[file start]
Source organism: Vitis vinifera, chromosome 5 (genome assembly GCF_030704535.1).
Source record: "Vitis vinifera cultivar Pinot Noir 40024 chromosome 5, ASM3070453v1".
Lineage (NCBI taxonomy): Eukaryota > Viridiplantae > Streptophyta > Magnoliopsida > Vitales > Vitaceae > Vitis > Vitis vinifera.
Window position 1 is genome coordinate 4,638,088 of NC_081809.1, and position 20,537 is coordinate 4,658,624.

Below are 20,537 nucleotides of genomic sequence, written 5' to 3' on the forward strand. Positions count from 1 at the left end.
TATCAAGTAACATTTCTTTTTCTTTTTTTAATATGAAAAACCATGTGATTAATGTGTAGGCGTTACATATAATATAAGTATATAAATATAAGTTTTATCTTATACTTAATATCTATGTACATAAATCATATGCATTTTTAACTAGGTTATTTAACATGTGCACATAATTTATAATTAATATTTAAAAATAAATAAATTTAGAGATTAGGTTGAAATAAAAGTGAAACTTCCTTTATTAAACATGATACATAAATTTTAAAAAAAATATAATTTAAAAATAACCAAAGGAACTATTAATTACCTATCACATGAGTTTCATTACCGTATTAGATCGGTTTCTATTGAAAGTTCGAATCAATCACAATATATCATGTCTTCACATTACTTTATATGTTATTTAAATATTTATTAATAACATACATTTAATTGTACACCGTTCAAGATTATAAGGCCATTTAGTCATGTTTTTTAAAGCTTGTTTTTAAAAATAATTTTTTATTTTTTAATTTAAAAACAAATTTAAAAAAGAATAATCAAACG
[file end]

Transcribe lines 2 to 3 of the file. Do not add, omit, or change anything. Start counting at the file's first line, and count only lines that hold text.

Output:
Source record: "Vitis vinifera cultivar Pinot Noir 40024 chromosome 5, ASM3070453v1".
Lineage (NCBI taxonomy): Eukaryota > Viridiplantae > Streptophyta > Magnoliopsida > Vitales > Vitaceae > Vitis > Vitis vinifera.